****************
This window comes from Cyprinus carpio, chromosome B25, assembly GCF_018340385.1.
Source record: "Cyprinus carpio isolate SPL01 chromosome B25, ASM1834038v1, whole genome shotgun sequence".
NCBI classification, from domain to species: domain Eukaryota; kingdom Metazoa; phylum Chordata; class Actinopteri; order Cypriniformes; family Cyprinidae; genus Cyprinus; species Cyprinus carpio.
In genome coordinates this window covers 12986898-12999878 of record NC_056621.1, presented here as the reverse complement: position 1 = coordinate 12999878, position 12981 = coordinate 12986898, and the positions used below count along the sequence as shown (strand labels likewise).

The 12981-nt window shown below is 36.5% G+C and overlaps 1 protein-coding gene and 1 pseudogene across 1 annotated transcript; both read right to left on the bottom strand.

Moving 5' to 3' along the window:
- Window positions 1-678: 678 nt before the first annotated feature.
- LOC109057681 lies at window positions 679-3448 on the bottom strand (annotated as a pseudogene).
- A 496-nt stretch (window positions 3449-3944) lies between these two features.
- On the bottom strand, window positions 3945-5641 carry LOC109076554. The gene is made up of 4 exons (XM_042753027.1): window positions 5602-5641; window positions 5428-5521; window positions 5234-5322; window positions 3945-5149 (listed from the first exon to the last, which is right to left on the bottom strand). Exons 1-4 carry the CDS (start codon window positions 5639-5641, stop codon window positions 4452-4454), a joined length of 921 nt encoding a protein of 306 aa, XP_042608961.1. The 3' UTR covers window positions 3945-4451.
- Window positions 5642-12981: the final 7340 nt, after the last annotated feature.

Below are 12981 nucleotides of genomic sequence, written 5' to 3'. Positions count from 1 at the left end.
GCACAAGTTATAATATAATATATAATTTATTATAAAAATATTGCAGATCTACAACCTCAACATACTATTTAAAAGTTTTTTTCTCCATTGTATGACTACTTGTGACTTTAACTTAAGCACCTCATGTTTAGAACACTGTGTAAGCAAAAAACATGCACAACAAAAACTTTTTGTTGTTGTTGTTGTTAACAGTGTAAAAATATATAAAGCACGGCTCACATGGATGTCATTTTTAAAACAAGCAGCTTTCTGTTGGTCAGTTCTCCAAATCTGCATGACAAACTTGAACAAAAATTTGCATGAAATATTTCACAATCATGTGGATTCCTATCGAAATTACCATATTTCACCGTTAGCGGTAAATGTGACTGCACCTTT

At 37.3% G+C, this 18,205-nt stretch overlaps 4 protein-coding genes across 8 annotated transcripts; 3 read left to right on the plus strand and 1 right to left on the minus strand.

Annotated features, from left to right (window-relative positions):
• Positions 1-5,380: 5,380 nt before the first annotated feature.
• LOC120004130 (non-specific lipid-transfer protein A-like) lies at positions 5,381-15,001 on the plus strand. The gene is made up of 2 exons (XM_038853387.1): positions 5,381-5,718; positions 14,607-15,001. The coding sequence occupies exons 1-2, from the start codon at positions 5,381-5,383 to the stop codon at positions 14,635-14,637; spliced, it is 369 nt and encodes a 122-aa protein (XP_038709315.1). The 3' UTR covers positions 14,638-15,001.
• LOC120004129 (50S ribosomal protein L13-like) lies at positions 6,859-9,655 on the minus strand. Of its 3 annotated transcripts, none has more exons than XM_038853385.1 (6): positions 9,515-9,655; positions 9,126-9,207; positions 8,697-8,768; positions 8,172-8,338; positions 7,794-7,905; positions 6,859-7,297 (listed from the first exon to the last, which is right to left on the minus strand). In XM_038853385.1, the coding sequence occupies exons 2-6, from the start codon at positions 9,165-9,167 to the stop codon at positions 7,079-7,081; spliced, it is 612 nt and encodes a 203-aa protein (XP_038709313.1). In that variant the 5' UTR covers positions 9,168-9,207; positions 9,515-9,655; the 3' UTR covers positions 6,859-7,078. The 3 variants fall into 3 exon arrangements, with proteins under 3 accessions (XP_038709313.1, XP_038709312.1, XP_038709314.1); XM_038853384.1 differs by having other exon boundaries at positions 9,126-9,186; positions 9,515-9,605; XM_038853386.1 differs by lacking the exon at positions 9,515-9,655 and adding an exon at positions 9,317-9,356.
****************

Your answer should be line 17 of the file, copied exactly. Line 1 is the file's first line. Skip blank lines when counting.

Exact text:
• LOC120004130 (non-specific lipid-transfer protein A-like) lies at positions 5,381-15,001 on the plus strand. The gene is made up of 2 exons (XM_038853387.1): positions 5,381-5,718; positions 14,607-15,001. The coding sequence occupies exons 1-2, from the start codon at positions 5,381-5,383 to the stop codon at positions 14,635-14,637; spliced, it is 369 nt and encodes a 122-aa protein (XP_038709315.1). The 3' UTR covers positions 14,638-15,001.